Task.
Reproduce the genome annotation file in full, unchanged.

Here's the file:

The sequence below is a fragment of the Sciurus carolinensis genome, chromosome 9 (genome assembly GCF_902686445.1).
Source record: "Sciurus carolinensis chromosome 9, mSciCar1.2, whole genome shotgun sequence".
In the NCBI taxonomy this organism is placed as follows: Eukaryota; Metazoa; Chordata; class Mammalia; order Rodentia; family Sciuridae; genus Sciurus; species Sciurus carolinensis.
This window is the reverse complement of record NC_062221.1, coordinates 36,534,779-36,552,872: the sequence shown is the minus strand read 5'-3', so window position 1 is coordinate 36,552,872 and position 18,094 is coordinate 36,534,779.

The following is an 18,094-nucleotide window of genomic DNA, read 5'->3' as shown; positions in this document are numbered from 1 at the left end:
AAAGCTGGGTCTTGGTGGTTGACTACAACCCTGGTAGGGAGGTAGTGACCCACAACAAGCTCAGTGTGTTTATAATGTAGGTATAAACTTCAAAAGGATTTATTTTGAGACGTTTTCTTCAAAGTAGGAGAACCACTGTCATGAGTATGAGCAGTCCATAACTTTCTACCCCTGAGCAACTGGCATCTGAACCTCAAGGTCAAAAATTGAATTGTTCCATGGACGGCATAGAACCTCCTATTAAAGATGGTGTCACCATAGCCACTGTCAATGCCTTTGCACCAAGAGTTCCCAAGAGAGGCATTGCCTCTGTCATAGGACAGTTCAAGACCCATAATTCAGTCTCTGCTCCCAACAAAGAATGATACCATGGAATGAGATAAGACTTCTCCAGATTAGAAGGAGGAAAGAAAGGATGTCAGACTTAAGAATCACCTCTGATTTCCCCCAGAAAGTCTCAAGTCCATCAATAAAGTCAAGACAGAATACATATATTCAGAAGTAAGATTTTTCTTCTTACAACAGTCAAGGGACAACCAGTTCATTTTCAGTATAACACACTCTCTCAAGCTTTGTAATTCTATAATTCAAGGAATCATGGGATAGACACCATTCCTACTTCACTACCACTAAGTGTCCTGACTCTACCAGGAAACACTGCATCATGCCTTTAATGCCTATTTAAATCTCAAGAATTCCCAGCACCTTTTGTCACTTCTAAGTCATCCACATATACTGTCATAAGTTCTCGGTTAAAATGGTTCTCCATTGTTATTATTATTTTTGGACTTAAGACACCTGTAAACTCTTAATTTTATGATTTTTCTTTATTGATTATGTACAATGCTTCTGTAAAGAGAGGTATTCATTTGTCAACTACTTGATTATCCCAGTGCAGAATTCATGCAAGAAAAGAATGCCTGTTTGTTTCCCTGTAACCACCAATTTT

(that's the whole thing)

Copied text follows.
The sequence below is a fragment of the Sciurus carolinensis genome, chromosome 9 (genome assembly GCF_902686445.1).
Source record: "Sciurus carolinensis chromosome 9, mSciCar1.2, whole genome shotgun sequence".
In the NCBI taxonomy this organism is placed as follows: Eukaryota; Metazoa; Chordata; class Mammalia; order Rodentia; family Sciuridae; genus Sciurus; species Sciurus carolinensis.
This window is the reverse complement of record NC_062221.1, coordinates 36,534,779-36,552,872: the sequence shown is the minus strand read 5'-3', so window position 1 is coordinate 36,552,872 and position 18,094 is coordinate 36,534,779.

The following is an 18,094-nucleotide window of genomic DNA, read 5'->3' as shown; positions in this document are numbered from 1 at the left end:
AAAGCTGGGTCTTGGTGGTTGACTACAACCCTGGTAGGGAGGTAGTGACCCACAACAAGCTCAGTGTGTTTATAATGTAGGTATAAACTTCAAAAGGATTTATTTTGAGACGTTTTCTTCAAAGTAGGAGAACCACTGTCATGAGTATGAGCAGTCCATAACTTTCTACCCCTGAGCAACTGGCATCTGAACCTCAAGGTCAAAAATTGAATTGTTCCATGGACGGCATAGAACCTCCTATTAAAGATGGTGTCACCATAGCCACTGTCAATGCCTTTGCACCAAGAGTTCCCAAGAGAGGCATTGCCTCTGTCATAGGACAGTTCAAGACCCATAATTCAGTCTCTGCTCCCAACAAAGAATGATACCATGGAATGAGATAAGACTTCTCCAGATTAGAAGGAGGAAAGAAAGGATGTCAGACTTAAGAATCACCTCTGATTTCCCCCAGAAAGTCTCAAGTCCATCAATAAAGTCAAGACAGAATACATATATTCAGAAGTAAGATTTTTCTTCTTACAACAGTCAAGGGACAACCAGTTCATTTTCAGTATAACACACTCTCTCAAGCTTTGTAATTCTATAATTCAAGGAATCATGGGATAGACACCATTCCTACTTCACTACCACTAAGTGTCCTGACTCTACCAGGAAACACTGCATCATGCCTTTAATGCCTATTTAAATCTCAAGAATTCCCAGCACCTTTTGTCACTTCTAAGTCATCCACATATACTGTCATAAGTTCTCGGTTAAAATGGTTCTCCATTGTTATTATTATTTTTGGACTTAAGACACCTGTAAACTCTTAATTTTATGATTTTTCTTTATTGATTATGTACAATGCTTCTGTAAAGAGAGGTATTCATTTGTCAACTACTTGATTATCCCAGTGCAGAATTCATGCAAGAAAAGAATGCCTGTTTGTTTCCCTGTAACCACCAATTTT